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Looking to India for vets

Veterinary Record latest issue - 14 February 2019

How good (or bad) are Indian vet schools?

That might seem like a peripheral question for the UK given that only one or two graduates from Indian vet schools are made MRCVS each year having passed the RCVS statutory examination.

However, with RCVS president Amanda Boag’s desire to see an increase in ethnic diversity in the veterinary profession and wider concern about a recruitment ‘crisis’, not to mention with Brexit impending, assessing the quality of vet schools in the world’s largest democratic country may yet become important.

Actually, it’s already an issue about which the RCVS has been thinking. In 2016 the college’s head of global strategy Chris Tufnell and its then chief executive Nick Stace went to Delhi and Chennai with an eye towards the possibility of accrediting Indian vet schools in future. Little action followed but now, two years on, the college is about to return to...

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Will the RCVS accredit Indian vet schools?

Veterinary Record latest issue - 14 February 2019

By Josh Loeb

Talks will take place next month about the next stage of a process that could ultimately lead to one or more Indian vet schools being officially recognised by the RCVS for the first time.

Chris Tufnell, who leads on the college’s global strategy, said discussions would be taking place in a fortnight at a conference in India.

The move could mark a significant step towards the UK eventually welcoming an increased number of graduates from India, which is home to 44 vet schools.

The idea of accrediting vet schools in India was first mooted by the college following the Brexit vote, amid concern over what the BVA and RCVS have since described as a ‘crisis’ in veterinary recruitment.

Since 2016 the college has been investigating the possibility of developing closer ties with non-European countries, in particular India, partly to try to mitigate the impact of any...

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Vets are more important now than ever

Veterinary Record latest issue - 14 February 2019

By Adele Waters

As Britain prepares to leave the EU, the work that vets undertake is now ‘more important than ever’.

That was the message that Defra minister David Rutley brought to last week’s annual BVA London dinner.

‘As Britain leaves the EU, your work will be more important than ever,’ he said. ‘And the government is extremely grateful for your dedication and commitment. I, along with the secretary of state and other government ministers, look forward to working with you to ensure we have the veterinary workforce that meets the future needs of the country and we must give you the support to do so.’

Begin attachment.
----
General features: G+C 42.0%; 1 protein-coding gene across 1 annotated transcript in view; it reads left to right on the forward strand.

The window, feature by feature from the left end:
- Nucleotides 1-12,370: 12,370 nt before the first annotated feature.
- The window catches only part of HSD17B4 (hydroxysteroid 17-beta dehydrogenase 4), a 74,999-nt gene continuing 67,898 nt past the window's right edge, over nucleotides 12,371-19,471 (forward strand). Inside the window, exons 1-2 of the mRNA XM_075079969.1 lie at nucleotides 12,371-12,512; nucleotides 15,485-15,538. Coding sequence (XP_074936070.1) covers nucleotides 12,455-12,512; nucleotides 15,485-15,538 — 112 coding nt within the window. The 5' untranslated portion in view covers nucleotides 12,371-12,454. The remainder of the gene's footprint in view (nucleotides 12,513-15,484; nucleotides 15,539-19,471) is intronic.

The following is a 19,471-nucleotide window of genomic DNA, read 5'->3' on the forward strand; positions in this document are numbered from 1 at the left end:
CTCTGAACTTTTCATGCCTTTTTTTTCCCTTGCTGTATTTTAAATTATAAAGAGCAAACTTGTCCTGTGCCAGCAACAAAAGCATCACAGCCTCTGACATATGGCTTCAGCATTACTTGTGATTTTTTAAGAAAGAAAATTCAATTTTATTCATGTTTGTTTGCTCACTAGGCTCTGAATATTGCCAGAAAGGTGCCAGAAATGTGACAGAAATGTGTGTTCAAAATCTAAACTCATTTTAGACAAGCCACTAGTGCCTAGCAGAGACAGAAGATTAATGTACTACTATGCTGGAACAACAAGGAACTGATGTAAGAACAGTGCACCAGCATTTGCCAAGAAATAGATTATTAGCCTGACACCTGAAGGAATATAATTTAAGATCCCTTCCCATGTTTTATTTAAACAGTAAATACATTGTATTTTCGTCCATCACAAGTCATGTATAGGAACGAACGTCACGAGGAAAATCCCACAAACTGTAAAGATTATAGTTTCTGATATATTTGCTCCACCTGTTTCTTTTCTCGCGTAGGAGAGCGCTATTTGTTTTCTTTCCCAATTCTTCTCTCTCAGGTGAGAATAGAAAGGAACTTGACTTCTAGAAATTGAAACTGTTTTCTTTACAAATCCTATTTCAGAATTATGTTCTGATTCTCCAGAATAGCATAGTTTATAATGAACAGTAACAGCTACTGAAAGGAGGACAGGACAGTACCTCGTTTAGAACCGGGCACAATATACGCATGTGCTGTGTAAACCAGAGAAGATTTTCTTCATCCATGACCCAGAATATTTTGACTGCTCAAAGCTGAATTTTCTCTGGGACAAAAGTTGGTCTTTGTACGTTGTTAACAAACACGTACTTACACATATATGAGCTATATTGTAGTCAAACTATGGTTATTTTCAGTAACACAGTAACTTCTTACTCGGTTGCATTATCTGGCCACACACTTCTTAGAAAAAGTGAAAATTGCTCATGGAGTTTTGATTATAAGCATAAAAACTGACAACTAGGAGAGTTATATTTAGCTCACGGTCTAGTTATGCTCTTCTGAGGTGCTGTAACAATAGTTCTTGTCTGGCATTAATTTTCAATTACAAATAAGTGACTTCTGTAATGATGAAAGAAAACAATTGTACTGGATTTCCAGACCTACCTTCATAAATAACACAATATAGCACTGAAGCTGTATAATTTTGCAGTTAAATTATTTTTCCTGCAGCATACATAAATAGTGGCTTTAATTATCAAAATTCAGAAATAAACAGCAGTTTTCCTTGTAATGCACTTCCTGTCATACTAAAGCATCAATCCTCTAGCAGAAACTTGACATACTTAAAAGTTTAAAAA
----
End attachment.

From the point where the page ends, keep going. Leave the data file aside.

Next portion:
The minister, who holds responsibility for handling food supply and security, spoke to the audience of vets, parliamentarians and stakeholders about the climate of uncertainty that had been created by the possibility of a no-deal Brexit.

‘These are uncertain times and I’d like...

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Finalists announced for animal welfare awards

Veterinary Record latest issue - 14 February 2019

Three vets have been shortlisted for the 2019 Chris Laurence Vet of the Year Award, which, this year, is being supported by Vet Record as part of the annual Ceva Animal Welfare Awards.

Chris ‘Sid’ Parker, from the Scarsdale Vet Group, Hannah Capon, of Canine Arthritis Management, and Alison Thomas, from the Blue Cross in London, were chosen by a panel headed by Chris Laurence.

The Ceva Animal Welfare Awards celebrate the achievements of individuals from the farming, veterinary and charity industries who go beyond the call of duty to improve the welfare of animals around the world. Eight awards will be presented at a ceremony in Birmingham on 3 April.

Following the trend of the past three years, this year’s awards attracted a record number of nominations.

The variety and scope of the nominations never cease to amaze me

Laurence commented: ‘The variety and scope of the...

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Vets asked to keep swabbing for equine flu

Veterinary Record latest issue - 14 February 2019

By Kathryn Clark

Horse owners and vets across the UK are being urged to remain vigilant for signs of equine influenza despite a decision to allow horseracing to resume in Britain.

All race fixtures at British racecourses were cancelled on 7 February following the confirmation of equine influenza among vaccinated thoroughbreds on a racing yard. The virus was reported at a second yard on 10 February. Robust containment measures were placed around both sites and the British Horseracing Authority announced on 11 February that a ‘risk-managed return’ to racing would take place on 13 February, with strict biosecurity controls in place.

However, although the recent focus has been on racehorses, cases of equine influenza have been confirmed in other vaccinated and unvaccinated non-thoroughbreds in England and Scotland since the beginning of the year (map). Scientists at the Animal Health Trust (AHT), which provides free testing for equine influenza (box),...